Deep Breathing and Emotional Intelligence

It is matter of common observation to note that stress makes us breathe fast and shallow. Conversely, we breathe deep and slow when we are relatively relaxed.
Babies breathe deep soon after they are born. They have relatively little stress. Anybody who sees a baby breathe while asleep can observe its abdomen rise on inhalation and fall on exhalation. This is the symptom of deep diaphragmatic breathing. Subsequent growing pains start to stress the infants replacing the natural rhythm of deep and slow breathing with fast and a shallow pattern.

It has been observed that by conscious and deliberate practice of deep breathing, we can learn to reduce our stress.
Physiologically, life is breathing in and breathing out. Psychologically life is stimulus in response out. Putting consciousness in the breathing process, puts consciousness in the stimulus response behaviour. Our psychological process mirrors the physiological process of life. Autonomic breathing is mirrored by the autonomic reactive behaviour whereas conscious mindful breathing is mirrored by conscious and mindful stimulus response behaviour.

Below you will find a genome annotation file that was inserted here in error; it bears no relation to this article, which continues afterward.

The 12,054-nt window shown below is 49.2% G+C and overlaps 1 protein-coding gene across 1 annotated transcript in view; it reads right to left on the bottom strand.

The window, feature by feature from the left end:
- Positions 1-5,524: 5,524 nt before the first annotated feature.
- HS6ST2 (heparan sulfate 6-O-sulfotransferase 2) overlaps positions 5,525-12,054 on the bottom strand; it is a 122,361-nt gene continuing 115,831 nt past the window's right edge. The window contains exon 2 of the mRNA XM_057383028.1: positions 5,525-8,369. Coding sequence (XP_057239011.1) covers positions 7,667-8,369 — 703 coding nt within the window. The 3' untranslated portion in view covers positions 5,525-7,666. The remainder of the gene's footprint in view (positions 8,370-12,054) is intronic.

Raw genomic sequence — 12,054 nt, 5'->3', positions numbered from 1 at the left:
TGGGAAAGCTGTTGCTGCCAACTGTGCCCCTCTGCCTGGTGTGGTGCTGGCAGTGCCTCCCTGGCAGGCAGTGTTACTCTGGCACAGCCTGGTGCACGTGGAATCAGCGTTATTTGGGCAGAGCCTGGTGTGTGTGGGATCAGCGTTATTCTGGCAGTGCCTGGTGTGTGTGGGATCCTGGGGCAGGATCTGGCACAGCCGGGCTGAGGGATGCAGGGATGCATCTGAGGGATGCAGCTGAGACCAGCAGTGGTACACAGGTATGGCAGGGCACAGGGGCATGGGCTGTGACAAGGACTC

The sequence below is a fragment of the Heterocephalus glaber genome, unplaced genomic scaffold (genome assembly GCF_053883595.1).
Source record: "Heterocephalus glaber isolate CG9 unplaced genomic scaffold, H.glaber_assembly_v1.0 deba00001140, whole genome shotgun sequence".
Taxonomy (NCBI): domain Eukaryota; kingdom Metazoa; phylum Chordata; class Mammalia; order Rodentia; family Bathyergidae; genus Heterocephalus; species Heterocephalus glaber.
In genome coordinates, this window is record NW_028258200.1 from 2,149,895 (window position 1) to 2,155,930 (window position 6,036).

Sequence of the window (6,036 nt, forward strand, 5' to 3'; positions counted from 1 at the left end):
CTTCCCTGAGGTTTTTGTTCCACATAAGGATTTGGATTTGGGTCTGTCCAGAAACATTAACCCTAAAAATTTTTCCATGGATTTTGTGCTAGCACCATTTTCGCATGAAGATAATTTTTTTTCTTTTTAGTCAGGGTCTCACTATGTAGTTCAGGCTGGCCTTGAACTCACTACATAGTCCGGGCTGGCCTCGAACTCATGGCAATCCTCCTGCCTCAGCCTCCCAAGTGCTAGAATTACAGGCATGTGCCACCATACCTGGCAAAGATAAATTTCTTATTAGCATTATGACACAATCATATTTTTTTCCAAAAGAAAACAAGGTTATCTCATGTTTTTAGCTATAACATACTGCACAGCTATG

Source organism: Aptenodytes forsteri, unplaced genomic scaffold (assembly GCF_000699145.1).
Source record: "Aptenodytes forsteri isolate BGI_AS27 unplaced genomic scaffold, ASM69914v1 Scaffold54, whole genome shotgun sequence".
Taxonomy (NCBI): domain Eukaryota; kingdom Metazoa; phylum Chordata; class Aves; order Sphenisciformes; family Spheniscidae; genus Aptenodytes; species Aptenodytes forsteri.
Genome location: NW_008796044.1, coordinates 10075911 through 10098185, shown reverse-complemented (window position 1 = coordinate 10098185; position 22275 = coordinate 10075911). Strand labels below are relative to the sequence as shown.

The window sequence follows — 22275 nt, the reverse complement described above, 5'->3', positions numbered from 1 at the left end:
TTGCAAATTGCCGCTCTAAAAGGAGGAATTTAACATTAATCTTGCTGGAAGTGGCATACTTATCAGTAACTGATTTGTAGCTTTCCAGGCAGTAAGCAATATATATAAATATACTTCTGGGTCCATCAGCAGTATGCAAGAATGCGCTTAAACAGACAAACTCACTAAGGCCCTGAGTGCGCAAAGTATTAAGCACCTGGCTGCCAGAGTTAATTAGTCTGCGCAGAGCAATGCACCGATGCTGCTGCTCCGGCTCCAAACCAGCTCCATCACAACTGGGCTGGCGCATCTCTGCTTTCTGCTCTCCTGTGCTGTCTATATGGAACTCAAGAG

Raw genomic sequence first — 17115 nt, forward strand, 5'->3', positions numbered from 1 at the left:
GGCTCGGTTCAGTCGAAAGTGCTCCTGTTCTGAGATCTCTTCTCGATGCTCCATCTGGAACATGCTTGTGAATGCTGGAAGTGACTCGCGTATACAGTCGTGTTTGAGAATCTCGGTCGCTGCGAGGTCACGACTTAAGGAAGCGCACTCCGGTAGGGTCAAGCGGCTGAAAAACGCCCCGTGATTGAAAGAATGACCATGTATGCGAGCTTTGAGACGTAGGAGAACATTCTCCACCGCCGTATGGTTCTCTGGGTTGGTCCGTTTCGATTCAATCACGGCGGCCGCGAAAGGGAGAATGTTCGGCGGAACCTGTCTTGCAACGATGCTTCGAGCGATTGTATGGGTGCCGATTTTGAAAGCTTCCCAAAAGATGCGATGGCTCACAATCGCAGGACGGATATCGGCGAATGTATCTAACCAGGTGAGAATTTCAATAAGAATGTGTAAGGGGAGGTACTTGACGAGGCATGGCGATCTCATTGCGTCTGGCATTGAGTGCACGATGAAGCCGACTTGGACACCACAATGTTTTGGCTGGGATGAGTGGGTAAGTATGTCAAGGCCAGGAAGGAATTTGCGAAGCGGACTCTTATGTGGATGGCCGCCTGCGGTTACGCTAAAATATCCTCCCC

Autonomic reactive behaviour is primarily driven by emotion and is hardly intelligent. On the contrary, mindful behaviour uses emotion intelligently. Conscious breathing therefore is a physiological way to develop emotional intelligence.

Stress is the creation of the ego. Management of stress with breathing in fact is the management of the ego. Stress results from the perception of a gap between expectations and reality. Conscious breathing thus has the effect of aligning expectations with the reality. Once behaviour is modified through practice, breath and consciousness returns to the original nature, moving autonomously as one, without a gap

Stress prevents insight. We are unable to perceive correctly, unable to get to the bottom of anything secular or spiritual. Spirituality is a matter of insight. Prevention of insight limits us only to the perception of the most apparent which the unseen is definitely not.

Making the ego extinct is merely a metaphor for making it ineffective in preventing insight.


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